The printing press drastically lowered the cost of sharing information. Within a few decades, the technology had spread like a wildfire all over Europe. Never before had so much information and so many new thoughts flowed through people’s minds.
Ever since, the printed word has been at the service of knowledge, culture, and political freedom. The individual pen has not always been mightier than the sword, but in the long run free speech has turned out to be a natural force that no regime in the world can stop.
Isaac Newton will stand as the symbol for the new scientific paradigm that was born some century after the printing press appeared.
One novelty was the scientific approach, where you make observations and experiments, and then try to build theories based on the results you have. But an even more fundamental shift was that scientists started to publish their ideas and discoveries, so that they could be shared. Until this day, the printing press has been the most important scientific instrument within all disciplines.
The alchemists kept their results secret, and got nowhere at all in several thousand years. The chemists published theirs, and transformed the world in a century. Since the days of Isaac Newton scientists have been able to see ever further by standing on an increasingly high pyramid of giant’s shoulders. Copying and sharing have given us the technological world we have today.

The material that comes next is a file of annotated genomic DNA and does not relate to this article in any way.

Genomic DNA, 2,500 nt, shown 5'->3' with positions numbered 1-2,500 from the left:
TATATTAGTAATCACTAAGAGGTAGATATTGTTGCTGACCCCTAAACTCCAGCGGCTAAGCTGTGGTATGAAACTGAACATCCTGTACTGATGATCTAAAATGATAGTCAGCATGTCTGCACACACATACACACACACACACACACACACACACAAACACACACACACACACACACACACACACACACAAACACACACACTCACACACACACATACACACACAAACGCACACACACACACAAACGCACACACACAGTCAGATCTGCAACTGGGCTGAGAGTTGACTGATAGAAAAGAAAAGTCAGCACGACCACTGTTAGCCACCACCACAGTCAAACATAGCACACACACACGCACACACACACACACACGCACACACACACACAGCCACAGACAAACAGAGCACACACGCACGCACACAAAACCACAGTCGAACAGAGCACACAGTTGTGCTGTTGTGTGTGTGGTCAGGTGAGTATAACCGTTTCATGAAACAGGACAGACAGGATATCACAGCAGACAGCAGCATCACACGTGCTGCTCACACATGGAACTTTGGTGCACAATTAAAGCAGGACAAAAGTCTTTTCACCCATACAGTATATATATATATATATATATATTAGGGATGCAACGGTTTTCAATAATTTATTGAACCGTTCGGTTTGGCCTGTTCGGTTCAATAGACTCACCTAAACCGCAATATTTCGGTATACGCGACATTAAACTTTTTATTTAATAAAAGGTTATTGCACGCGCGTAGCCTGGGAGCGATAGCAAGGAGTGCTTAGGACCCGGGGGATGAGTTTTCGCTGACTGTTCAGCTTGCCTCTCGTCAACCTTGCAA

Today we don’t yet know what will become of the internet, but we have seen enough to realize that it will be something really big. We have seen through history how the two fundamental principles Copying and the Desire to Build Something Larger Together have interacted to bring mankind to where we are today. Now we want to see the future.åk
We are eager to continue to take part in the process that started the first time a man or woman in a cave shared a flame of fire, and got a smile in return.
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2. Things Never Turn Out As Expected, But Often Okay Anyway
Big things almost never turn out as you expected, but the way they do turn out is often fine anyway. In our everyday life we can decide what color we’ll have on the living-room curtains and what we’ll have for dinner, and feel reasonably confident that what we decided is how things will turn out. But all the big things in life: where we’ll work, what friends we’ll get, whom we’ll marry, are apparently mostly governed by chance.
Looking back, we often see how unless we had had that particular chance conversation there and then, our life would have taken a different course. We can can make all the plans we want for the future, but no matter what we think, that’s probably not what’s going to happen. We have a very limited ability to predict the long term consequences of our decisions and actions, no matter how much we try.
When we look at the seven historical milestones, we can see that this was true of them as well. The individuals who made the discoveries didn’t have a clue about what they would actually lead to.